# Generate data as a list of 2d points
num_points = 30
true_data = np.zeros((2, num_points))
true_data[0, :] = range(0, num_points)
true_data[1, :] = 0.2 * true_data[0, :] * np.sin(0.5 * true_data[0, :]) 
# Move the data
moved_data = R_true.dot(true_data) + t_true

# Assign to variables we use in formulas.
Q = true_data
P = moved_data

plot_data(moved_data, true_data, "P: moved data", "Q: true data")
2021-04-18T23:08:42.663499 image/svg+xml Matplotlib v3.3.4, https://matplotlib.org/

Correspondences computation

We compute correspondences from $P$ to $Q$, i.e. for every $p_i$ we search the closest $q_j$ to it.

In [4]:
def get_correspondence_indices(P, Q):
    """For each point in P find closest one in Q."""
    p_size = P.shape[1]
    q_size = Q.shape[1]
    correspondences = []
    for i in range(p_size):
        p_point = P[:, i]
        min_dist = sys.maxsize
        chosen_idx = -1
        for j in range(q_size):
            q_point = Q[:, j]
            dist = np.linalg.norm(q_point - p_point)
            if dist < min_dist:
                min_dist = dist
                chosen_idx = j
        correspondences.append((i, chosen_idx))
    return correspondences

def draw_correspondeces(P, Q, correspondences, ax):
    label_added = False
    for i, j in correspondences:
        x = [P[0, i], Q[0, j]]
        y = [P[1, i], Q[1, j]]
        if not label_added:
            ax.plot(x, y, color='grey', label='correpondences')
            label_added = True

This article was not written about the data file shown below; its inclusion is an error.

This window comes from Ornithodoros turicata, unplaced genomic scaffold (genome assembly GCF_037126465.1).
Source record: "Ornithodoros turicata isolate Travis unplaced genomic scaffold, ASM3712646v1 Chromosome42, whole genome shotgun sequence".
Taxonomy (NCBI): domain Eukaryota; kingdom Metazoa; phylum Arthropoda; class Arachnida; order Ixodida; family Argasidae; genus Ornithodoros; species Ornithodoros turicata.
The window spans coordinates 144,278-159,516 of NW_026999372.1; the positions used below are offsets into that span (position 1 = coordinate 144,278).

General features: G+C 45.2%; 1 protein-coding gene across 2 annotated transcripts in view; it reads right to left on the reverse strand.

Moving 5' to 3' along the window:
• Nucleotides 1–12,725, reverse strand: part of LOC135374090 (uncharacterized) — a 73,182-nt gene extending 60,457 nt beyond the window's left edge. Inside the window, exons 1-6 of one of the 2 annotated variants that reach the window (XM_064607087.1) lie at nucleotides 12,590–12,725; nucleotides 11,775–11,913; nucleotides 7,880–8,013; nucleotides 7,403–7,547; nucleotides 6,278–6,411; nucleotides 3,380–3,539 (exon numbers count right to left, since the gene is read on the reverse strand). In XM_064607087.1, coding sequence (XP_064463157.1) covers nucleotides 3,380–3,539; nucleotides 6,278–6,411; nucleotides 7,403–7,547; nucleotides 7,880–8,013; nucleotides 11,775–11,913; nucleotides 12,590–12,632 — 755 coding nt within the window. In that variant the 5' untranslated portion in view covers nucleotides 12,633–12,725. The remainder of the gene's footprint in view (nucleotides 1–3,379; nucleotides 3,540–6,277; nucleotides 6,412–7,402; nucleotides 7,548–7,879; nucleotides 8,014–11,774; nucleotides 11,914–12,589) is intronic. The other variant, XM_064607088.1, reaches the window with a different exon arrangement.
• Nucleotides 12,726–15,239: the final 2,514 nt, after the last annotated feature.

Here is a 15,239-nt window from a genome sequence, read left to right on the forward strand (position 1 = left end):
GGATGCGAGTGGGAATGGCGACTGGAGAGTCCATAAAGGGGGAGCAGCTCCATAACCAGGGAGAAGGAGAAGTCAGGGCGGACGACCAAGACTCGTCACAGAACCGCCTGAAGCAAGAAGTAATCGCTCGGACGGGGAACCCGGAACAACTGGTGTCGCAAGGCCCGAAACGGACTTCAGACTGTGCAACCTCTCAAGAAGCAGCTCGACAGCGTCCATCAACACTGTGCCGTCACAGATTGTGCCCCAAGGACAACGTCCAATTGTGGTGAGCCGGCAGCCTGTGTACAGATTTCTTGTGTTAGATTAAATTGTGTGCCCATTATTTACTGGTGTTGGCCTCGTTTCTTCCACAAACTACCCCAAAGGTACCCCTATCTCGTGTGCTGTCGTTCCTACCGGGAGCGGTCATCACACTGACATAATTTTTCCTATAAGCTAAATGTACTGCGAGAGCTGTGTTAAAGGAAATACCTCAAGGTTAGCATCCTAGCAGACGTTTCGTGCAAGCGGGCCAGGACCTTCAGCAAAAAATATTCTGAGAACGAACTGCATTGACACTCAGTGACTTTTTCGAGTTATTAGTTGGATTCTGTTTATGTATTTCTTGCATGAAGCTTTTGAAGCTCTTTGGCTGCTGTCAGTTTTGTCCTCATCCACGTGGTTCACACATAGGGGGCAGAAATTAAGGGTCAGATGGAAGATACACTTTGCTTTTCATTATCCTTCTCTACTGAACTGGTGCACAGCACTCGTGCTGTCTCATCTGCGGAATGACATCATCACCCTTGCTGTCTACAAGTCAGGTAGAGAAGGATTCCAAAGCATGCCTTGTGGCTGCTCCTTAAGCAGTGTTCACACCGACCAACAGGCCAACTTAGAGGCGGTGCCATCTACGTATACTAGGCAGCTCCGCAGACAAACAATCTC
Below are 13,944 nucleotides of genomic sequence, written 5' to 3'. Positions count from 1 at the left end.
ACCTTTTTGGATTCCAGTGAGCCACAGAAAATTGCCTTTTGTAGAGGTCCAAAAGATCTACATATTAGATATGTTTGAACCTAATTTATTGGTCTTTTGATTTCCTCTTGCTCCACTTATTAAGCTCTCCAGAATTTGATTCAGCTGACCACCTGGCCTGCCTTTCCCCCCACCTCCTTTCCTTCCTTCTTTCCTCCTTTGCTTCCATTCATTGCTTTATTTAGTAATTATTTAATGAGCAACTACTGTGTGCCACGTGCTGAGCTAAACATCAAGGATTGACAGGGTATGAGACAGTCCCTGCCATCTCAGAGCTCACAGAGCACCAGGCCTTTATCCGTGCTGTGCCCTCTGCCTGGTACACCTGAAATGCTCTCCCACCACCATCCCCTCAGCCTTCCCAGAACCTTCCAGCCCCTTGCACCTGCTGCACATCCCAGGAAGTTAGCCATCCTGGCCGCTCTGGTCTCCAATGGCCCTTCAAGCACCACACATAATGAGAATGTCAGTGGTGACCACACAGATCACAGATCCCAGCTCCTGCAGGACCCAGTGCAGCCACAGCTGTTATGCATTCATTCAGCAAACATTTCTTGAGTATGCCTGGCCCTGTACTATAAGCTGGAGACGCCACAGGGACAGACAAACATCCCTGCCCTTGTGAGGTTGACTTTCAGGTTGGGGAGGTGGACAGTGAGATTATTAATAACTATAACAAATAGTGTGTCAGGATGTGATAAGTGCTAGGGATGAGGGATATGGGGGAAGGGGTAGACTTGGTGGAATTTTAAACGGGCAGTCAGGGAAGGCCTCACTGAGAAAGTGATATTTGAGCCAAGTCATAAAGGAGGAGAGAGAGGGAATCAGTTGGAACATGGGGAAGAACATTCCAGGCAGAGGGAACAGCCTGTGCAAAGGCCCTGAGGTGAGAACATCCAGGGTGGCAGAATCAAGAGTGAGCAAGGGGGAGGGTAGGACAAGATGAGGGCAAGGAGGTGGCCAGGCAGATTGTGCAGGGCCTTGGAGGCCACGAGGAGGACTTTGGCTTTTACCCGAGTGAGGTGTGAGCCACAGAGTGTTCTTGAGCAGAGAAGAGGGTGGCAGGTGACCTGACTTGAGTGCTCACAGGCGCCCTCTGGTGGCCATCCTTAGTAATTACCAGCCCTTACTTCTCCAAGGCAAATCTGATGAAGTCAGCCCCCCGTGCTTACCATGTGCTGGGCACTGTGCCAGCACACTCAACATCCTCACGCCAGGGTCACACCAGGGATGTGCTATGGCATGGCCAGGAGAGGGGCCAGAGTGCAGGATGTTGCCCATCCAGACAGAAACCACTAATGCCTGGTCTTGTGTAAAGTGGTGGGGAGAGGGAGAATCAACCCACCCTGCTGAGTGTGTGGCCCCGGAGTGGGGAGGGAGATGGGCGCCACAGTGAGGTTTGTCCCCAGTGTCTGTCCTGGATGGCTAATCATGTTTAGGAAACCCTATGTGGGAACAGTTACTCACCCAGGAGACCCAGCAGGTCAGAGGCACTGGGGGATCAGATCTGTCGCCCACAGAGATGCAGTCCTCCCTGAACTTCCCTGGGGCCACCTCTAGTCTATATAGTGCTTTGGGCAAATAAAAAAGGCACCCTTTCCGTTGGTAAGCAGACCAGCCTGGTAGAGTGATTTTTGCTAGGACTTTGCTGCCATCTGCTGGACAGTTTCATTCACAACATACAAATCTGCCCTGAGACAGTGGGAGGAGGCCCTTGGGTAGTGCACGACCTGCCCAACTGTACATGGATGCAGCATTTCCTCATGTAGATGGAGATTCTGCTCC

ax.plot(x, y, color='grey')

ICP based on SVD

Tldr version. If the scans would match exactly, their cross-covariance would be identity. Therefore, we can iteratively optimize their cross-covariance to be as close as possible to an identity matrix by applying transformations to $P$. Let's dive into details.

Single iteration

In a single iteration we assume that the correspondences are known. We can compute the cross-covariance between the corresponding points. Let $C = \{\{i,j\}:p_i \leftrightarrow q_j\}$ be a set of all correspondences, also $|C| = N$. Then, the cross-covariance $K$ is computed as:

\begin{eqnarray} K &=& E [(q_i - \mu_Q)(p_i - \mu_P)^T] \\ &=& \frac{1}{N}\sum_{\{i,j\} \in C}{(q_i - \mu_Q)(p_i - \mu_P)^T} \\ &\sim& \sum_{\{i,j\} \in C}{(q_i - \mu_Q)(p_i - \mu_P)^T} \end{eqnarray}

Each point has two dimentions, that is $p_i, q_j \in {\rm I\!R}^2$, thus cross-covariance has the form of (we drop indices $i$ and $j$ for notation simplicity):

\begin{equation} K = \begin{bmatrix} cov(p_x, q_x) & cov(p_x, q_y) \\ cov(p_y, q_x) & cov(p_y, q_y) \end{bmatrix} \end{equation}